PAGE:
Remarkably, we find the same behaviour of the superconducting precursor in all four studied oxides (Fig. 1). The data clearly show exponential temperature dependence that spans at least two orders of magnitude in M3, with the temperature range limited only by detection noise. Furthermore, there is no appreciable change with excitation frequency. The characteristic scale Ξ of the exponential decrease is obtained from fits to \(M_3\sim e^{ - T/\Xi }\). To highlight the universality and robustness of the precursor behaviour, the data for different compounds are shown to collapse on a master curve upon scaling the temperature with Ξ (Fig. 2a), which is consistent with simple exponential decay in a wide range of M3. As shown in Fig. 2b, Ξ clearly increases with Tc, but at a significantly sublinear rate. The values should be viewed with some caution, however, as for STO, LSCO, and Hg1201, Tc depends on the carrier-doping level. We work here with nearly optimally-doped crystals (with the highest Tc) as representative examples.

Fig. 1
figure 1

Nonlinear response of four perovskite-based superconductors above Tc. a Strontium titanate SrTiO3 (STO) doped with 1 at.% of Nb, with a Tc of 350 mK. b Strontium ruthenate Sr2RuO4 (SRO), with a Tc of 1.51 K. c Slightly underdoped lanthanum strontium cuprate La2-xSrxCuO4 (LSCO), with a Tc of ~ 36 K (Sr doping level of 14%). d Slightly underdoped mercury barium cuprate HgBa2CuO4+δ (Hg1201), with a Tc of ~ 94 K. Measurements on four other Hg1201 samples are presented in Supplementary Note 3 and Supplementary Fig. 4, with essentially the same results. Arrows indicate the respective Tc values. For the three lamellar compounds bd, the magnetic field is perpendicular to the transition-metal-oxygen planes, whereas for STO it is along one of the high-symmetry cubic directions. The four oxides show an exponential tail that stretches over at least two orders of magnitude, and with a slope that is approximately independent of excitation frequency. The low-frequency results are raw data, whereas the high-frequency results were multiplied by a constant to coincide with the low-frequency measurements. The constants depend on the setup and sample penetration depth, and are 0.7, 5, and 0.2 for STO, SRO, and LSCO, respectively (Hg1201 is measured at only one frequency)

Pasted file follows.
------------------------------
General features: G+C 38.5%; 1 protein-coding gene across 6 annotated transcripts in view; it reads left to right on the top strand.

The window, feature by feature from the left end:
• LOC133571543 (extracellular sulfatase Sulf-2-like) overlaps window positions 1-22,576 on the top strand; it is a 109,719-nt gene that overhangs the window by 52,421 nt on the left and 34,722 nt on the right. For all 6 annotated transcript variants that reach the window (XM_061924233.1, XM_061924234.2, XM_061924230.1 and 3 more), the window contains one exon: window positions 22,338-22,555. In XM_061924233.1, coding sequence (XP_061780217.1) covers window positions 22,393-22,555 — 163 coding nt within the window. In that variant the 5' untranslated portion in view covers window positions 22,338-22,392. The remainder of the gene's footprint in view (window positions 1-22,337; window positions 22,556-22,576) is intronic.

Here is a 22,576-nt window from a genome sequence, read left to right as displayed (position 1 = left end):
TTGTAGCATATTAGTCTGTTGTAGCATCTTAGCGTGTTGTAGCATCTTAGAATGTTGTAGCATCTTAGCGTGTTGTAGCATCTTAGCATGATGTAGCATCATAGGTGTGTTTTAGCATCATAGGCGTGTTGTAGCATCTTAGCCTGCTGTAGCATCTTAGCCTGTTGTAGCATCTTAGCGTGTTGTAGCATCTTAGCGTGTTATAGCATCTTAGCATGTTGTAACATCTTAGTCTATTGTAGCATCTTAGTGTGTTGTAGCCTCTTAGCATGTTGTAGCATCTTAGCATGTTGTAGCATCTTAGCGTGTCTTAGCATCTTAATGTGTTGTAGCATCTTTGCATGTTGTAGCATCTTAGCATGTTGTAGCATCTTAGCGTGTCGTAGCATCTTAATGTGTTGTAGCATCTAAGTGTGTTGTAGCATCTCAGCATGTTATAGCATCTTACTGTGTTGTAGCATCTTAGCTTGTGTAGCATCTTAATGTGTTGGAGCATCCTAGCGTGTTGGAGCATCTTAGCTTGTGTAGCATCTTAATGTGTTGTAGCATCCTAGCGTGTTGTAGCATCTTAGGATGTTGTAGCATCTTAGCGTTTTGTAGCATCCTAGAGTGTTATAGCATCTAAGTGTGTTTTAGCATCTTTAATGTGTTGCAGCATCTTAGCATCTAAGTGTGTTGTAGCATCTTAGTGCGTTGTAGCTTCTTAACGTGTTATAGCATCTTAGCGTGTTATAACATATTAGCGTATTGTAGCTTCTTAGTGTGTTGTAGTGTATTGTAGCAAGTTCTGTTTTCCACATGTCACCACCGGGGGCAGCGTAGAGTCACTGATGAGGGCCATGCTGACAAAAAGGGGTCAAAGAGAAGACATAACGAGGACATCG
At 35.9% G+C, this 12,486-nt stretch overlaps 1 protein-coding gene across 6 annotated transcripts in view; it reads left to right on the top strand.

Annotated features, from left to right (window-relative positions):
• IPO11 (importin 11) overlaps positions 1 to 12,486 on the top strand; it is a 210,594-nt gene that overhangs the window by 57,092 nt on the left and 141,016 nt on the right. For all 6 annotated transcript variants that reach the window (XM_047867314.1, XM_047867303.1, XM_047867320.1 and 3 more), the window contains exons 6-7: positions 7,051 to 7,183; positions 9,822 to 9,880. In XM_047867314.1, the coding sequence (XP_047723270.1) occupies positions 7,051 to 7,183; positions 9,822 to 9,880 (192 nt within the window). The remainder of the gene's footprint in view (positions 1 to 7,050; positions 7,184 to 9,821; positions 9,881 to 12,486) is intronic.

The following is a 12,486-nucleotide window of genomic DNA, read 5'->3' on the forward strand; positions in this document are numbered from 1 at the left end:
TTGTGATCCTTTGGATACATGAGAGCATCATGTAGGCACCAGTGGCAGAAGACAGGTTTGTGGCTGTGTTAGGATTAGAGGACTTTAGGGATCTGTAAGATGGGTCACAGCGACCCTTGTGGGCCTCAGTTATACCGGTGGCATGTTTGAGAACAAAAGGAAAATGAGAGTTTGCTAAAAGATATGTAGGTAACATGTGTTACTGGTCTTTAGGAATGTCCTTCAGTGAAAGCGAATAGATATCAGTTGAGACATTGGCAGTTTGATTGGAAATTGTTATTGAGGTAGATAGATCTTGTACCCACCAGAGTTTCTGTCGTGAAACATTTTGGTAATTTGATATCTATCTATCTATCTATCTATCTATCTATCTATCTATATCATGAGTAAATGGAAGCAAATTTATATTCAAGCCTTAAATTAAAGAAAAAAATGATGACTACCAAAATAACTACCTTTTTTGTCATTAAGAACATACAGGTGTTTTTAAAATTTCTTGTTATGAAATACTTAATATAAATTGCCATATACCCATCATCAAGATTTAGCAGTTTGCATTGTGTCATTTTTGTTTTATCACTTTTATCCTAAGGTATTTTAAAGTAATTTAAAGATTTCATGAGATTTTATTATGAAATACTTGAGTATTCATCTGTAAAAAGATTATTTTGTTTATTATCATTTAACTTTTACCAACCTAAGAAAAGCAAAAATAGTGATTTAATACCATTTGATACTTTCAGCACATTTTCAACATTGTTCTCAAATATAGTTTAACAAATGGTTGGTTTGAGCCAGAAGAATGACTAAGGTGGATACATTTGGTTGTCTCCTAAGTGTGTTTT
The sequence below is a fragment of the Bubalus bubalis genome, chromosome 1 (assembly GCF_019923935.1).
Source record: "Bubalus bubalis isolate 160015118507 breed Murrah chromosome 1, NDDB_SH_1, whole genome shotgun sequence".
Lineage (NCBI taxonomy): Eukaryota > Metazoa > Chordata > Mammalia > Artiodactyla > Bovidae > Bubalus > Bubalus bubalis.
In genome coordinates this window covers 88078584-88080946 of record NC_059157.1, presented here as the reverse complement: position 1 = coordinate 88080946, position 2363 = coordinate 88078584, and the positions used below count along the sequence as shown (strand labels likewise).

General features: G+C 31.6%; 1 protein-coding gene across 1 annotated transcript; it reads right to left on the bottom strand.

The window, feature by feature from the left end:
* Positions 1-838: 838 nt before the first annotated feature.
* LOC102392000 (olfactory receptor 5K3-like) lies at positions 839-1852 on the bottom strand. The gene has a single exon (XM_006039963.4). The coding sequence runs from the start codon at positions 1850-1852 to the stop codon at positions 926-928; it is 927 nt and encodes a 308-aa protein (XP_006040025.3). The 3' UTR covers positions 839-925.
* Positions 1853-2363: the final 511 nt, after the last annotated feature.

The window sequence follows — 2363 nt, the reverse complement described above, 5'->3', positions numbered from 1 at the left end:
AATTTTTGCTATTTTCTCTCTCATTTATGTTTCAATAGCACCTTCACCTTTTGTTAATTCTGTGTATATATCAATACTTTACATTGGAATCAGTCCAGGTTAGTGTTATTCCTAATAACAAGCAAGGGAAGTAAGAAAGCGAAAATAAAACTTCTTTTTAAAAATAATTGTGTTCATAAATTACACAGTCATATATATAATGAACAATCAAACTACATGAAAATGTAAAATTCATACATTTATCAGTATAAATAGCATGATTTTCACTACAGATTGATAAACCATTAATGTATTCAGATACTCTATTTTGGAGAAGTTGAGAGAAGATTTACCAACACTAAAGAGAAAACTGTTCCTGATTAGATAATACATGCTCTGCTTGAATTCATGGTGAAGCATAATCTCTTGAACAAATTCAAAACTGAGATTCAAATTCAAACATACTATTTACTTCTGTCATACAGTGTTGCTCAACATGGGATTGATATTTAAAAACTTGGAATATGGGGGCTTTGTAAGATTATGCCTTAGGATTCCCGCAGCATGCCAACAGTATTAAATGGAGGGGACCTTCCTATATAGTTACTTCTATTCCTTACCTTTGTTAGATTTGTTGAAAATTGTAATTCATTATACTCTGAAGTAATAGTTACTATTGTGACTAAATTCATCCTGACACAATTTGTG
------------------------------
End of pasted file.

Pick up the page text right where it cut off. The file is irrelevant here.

Fig. 2
figure 2

Characteristic pre-pairing scale. a Scaling plot of the raw data from Fig. 1, demonstrating the universality of the precursor response. The temperature axis is scaled by the slopes of the exponential dependences, Ξ, and the curves are multiplied by constant factors to obtain collapse on the vertical axis. High-frequency data from Fig. 1 are used, except for STO where we combined both data sets. b The slopes Ξ plotted against the Tc values of the studied compounds. Errors are obtained from exponential fits and are smaller than the symbol size. The exponential fits show high fidelity, as seen in the low values of the reduced sum of residuals (Table 1). c Ξ normalized to the derivative of Tc with regard to uniaxial stress (Table 1). For STO, the derivatives dTc/Pa, dTc/Pb, and dTc/Pc with respect to the three principal crystallographic directions are similar owing to the nearly cubic structure. For SRO, LSCO, and Hg1201, we take values of dTc/dPi with the pressure applied within the RuO2 and CuO2 planes. For SRO, the dependence of Tc on Pa is nonlinear, and we take the average slope between Tc = 1.5 K and Tc = 2 K. The nonlinearity may be the cause of the slight curvature seen in Fig. 1b. The turquoise band indicates the estimated uncertainty range, and the error bars are obtained directly from the uncertainties of dTc/dPi (see Table 1).